LM – Thank you so much and I’ve had a chance to review that framework. It is phenomenal. So,I encourage everyone listening to check it out and we’ll definitely include links so that you can connect and you know, before we finish up. Is there anything else that as Sachamama or the listeners that we can support the incredible work that you are leading, that you are doing to, to restore this land and our community with our relationship with them. Anything else that you would like to share for, for folks to get like them?
R. HC – I guess it’s really an invitation to share your stories because I would like to learn better about what is happening in your local vicinity. So whenever you find the message that you want to share from your, from your local natural places, feel free to share it with me as a poem or online or however you feel you want to express yourself, as a dance or a song or a story. I want to learn, what your vicinity, your location has to say. So I look forward to hearing from you and what your stories are.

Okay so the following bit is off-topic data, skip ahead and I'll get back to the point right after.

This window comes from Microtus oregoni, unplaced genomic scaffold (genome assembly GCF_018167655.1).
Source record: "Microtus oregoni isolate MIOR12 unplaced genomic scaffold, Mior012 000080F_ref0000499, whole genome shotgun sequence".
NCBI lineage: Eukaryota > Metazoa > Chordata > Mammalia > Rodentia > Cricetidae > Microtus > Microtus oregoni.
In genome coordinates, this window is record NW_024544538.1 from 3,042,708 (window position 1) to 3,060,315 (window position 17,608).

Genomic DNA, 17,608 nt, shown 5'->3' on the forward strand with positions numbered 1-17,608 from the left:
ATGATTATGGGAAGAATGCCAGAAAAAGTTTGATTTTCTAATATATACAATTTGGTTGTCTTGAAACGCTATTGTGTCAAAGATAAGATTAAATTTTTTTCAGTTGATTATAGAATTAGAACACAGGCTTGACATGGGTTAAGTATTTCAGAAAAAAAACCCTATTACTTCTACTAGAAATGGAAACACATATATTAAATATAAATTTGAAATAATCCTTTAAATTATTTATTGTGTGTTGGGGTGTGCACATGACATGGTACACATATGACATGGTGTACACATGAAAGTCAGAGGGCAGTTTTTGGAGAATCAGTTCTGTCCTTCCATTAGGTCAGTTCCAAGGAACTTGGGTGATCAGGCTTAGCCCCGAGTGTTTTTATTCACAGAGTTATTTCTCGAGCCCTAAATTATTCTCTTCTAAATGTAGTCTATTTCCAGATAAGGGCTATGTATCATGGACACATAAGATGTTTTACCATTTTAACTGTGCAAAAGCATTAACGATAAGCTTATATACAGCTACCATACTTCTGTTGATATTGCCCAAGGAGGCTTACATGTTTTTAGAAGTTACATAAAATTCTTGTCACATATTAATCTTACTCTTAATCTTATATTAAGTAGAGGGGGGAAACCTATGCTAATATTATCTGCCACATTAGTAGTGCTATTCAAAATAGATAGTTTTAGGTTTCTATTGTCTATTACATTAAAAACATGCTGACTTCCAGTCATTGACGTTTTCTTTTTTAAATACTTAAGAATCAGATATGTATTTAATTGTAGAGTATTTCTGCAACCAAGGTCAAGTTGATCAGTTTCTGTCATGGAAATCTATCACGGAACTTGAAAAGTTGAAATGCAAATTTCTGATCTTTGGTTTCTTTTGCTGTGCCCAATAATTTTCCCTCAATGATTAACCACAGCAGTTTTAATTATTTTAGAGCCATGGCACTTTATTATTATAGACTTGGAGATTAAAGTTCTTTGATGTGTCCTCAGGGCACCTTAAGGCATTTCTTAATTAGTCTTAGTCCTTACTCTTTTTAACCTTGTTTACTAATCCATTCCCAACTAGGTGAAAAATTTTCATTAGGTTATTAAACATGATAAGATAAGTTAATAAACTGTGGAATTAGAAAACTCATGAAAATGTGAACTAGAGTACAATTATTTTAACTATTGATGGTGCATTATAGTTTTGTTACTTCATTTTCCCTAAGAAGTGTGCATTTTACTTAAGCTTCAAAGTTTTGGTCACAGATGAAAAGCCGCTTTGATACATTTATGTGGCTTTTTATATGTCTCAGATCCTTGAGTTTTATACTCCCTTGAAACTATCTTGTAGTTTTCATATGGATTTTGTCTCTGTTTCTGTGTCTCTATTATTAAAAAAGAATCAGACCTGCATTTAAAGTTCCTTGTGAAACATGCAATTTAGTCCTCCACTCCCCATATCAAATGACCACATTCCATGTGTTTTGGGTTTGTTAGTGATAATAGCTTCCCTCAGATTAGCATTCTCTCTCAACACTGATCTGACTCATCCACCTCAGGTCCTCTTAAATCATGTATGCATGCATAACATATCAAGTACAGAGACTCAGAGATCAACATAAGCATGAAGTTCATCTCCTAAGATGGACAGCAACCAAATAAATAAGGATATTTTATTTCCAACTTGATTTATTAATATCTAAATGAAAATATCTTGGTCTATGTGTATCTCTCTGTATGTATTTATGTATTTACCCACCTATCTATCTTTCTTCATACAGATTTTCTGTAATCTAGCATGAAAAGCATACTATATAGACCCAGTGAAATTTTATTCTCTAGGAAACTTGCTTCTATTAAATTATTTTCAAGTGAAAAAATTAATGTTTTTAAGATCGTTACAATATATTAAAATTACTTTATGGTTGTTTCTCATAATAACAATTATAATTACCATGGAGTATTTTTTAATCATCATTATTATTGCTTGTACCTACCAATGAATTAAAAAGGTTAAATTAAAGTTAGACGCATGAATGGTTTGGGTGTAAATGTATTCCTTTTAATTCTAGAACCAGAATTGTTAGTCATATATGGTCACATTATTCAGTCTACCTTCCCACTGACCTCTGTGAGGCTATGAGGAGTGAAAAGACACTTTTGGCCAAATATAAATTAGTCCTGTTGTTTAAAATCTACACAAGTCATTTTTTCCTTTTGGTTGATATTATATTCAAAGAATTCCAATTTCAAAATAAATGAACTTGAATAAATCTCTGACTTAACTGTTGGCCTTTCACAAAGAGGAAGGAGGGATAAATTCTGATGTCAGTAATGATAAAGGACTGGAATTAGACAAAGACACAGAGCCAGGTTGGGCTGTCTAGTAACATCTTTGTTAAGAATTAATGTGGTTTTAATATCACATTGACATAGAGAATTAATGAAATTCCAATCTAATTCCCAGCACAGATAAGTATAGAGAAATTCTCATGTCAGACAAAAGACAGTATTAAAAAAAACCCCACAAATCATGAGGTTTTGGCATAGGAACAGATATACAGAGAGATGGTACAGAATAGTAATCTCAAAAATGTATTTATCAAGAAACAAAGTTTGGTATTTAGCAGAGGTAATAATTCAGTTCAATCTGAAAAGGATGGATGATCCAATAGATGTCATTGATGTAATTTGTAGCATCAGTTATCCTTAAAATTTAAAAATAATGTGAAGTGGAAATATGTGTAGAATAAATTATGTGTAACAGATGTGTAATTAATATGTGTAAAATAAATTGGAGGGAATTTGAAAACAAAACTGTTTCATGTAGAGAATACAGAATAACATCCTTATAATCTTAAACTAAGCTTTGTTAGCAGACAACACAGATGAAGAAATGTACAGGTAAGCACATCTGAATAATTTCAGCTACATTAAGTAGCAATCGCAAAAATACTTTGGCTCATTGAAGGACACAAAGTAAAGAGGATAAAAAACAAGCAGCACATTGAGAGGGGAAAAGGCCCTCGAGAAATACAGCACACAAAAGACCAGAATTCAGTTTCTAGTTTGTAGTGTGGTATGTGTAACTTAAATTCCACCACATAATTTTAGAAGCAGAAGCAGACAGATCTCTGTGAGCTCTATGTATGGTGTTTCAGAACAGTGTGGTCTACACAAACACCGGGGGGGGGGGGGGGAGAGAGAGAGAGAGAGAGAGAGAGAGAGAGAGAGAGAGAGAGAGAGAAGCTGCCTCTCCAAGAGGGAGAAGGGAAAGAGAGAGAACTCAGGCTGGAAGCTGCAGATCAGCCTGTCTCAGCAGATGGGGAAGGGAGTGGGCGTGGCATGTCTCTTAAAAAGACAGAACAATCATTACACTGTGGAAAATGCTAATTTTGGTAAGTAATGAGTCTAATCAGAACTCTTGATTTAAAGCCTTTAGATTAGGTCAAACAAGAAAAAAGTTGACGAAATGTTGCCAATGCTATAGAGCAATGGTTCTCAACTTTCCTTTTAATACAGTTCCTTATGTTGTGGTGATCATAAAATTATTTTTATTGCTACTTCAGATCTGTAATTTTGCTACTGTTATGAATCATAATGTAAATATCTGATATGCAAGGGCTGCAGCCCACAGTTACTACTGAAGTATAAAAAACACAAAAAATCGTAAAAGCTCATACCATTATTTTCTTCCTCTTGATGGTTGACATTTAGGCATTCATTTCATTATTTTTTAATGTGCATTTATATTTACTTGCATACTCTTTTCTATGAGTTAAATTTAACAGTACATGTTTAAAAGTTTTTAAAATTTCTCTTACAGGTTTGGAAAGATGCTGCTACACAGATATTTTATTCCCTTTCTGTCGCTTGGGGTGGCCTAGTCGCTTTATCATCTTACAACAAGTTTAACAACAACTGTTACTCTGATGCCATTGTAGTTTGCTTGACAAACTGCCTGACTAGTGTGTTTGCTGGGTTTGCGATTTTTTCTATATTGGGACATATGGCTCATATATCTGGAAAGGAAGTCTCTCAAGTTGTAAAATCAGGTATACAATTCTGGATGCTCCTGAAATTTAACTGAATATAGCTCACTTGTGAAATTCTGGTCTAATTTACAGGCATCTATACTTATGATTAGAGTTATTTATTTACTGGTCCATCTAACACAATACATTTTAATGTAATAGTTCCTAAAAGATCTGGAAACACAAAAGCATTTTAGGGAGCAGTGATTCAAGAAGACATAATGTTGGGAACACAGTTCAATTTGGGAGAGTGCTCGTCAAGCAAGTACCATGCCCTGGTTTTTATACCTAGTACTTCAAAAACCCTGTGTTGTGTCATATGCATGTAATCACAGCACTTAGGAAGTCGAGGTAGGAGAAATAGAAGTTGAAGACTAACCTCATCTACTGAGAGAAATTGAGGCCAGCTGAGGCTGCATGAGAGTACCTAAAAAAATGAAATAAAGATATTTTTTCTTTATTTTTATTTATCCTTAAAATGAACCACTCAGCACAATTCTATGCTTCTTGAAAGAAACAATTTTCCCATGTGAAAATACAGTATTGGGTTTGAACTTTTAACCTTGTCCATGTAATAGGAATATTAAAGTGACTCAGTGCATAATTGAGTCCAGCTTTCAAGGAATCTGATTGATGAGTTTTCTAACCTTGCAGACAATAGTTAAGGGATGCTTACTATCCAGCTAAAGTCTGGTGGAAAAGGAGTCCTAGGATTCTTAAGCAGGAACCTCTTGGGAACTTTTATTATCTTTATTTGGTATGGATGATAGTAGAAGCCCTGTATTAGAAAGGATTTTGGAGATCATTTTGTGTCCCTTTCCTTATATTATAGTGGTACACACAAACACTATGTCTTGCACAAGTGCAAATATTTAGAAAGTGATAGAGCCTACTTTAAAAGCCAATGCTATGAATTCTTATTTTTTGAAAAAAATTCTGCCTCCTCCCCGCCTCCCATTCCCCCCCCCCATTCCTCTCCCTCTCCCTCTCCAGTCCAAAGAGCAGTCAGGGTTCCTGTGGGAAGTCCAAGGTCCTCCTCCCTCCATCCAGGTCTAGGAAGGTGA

LM – What a beautiful way to close our space here together. And once again,thank you so much, I mean, this conversation has deeply touched my heart and I am taking the invitation. I very much enjoy dancing in the woods. I, you know, I invite everybody else to just take this invitation. Go ahead and connect, so deeply, because I I agree that from that place we might be able to show a better for the work that’s ahead. So thank you once again for being here with us today. Thank you for taking time to share this knowledge and for trusting and for guiding us. We’re really, really so, so grateful. And it has been a total pleasure to be able to have this conversation today and to everyone listening, um, share, Tell your friends, tell your family, we need you all and each and everyone of you listening and the power that you have to take this invitation, connect with nature, share your stories, move into advocacy, create community to protect the lands around you. It’s an invitation connect to a community, connect within and this this work continues. Thank you so much for joining us.
R. HC- Thank you. A beautiful afternoon